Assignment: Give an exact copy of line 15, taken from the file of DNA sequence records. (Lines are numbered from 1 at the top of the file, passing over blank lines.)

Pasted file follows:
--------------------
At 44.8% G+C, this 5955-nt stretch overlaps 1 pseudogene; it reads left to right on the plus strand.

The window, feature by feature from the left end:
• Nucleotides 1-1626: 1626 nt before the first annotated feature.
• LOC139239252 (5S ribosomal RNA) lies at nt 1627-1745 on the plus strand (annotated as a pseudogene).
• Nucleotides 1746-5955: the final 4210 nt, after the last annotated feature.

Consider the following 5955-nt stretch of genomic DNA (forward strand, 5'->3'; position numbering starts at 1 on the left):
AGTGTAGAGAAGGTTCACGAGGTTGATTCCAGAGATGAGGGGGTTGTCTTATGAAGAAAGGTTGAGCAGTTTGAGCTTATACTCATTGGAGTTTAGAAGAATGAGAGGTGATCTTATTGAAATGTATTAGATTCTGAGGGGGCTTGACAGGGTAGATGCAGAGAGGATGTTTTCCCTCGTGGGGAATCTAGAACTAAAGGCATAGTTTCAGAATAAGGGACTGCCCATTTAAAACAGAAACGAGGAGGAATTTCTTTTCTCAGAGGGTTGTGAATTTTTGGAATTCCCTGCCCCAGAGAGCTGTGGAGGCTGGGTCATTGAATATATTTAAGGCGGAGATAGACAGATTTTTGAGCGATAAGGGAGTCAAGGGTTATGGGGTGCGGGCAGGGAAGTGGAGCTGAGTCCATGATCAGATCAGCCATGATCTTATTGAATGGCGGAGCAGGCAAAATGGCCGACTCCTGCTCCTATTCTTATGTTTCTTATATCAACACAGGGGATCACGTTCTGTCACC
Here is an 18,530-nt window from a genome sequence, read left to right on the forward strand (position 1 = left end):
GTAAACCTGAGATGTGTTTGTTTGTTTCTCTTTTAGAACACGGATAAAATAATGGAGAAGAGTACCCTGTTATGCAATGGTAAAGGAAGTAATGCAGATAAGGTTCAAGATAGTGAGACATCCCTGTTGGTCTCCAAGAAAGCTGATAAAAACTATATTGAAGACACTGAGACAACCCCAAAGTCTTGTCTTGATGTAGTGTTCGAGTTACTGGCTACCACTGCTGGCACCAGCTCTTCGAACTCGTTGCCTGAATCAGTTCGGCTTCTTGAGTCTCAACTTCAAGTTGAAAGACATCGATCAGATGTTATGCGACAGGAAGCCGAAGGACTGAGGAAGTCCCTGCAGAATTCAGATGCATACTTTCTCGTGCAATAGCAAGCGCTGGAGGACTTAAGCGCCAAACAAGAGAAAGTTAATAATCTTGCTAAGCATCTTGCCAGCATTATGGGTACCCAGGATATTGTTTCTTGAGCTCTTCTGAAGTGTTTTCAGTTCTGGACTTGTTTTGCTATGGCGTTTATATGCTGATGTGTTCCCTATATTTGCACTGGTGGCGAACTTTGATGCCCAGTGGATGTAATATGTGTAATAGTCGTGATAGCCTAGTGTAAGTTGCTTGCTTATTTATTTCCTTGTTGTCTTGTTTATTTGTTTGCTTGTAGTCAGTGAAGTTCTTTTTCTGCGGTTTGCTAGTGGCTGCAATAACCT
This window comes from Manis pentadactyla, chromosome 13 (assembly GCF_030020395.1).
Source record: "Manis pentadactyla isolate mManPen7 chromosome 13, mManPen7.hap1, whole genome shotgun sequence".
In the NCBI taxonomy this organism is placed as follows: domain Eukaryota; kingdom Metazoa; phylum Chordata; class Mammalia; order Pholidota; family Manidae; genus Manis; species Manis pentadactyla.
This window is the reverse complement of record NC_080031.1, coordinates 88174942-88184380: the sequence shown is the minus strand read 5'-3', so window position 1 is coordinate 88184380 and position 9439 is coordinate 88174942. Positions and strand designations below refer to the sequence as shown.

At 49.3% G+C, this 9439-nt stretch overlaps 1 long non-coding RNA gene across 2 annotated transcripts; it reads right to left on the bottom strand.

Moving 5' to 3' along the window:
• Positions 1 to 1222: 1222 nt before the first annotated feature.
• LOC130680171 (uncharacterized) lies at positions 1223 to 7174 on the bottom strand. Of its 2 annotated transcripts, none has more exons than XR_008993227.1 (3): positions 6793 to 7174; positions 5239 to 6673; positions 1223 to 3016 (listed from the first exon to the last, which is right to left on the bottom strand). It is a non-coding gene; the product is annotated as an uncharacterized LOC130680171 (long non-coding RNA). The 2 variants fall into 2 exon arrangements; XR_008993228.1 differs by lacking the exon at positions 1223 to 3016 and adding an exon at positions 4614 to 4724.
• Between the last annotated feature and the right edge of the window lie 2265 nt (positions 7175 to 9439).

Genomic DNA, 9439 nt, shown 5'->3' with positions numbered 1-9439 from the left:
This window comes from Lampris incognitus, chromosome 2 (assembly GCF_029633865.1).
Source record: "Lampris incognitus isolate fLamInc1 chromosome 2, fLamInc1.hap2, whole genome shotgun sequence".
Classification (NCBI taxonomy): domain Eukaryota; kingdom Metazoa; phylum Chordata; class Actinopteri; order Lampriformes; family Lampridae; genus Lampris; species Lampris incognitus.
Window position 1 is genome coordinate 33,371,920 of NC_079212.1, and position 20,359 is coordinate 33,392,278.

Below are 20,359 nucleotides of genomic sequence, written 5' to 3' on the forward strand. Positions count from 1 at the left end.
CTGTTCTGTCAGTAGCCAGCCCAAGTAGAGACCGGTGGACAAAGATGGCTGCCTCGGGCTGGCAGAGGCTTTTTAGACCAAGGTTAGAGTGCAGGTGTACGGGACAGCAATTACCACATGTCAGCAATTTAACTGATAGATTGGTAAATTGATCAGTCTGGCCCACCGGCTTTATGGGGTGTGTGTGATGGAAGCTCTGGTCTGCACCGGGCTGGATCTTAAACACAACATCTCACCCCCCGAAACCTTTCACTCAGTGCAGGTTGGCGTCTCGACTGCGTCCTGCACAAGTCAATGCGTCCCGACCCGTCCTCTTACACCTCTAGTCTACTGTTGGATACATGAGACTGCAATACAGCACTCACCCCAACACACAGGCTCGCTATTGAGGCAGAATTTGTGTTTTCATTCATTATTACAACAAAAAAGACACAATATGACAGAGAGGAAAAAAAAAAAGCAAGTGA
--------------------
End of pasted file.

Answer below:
Moving 5' to 3' along the window: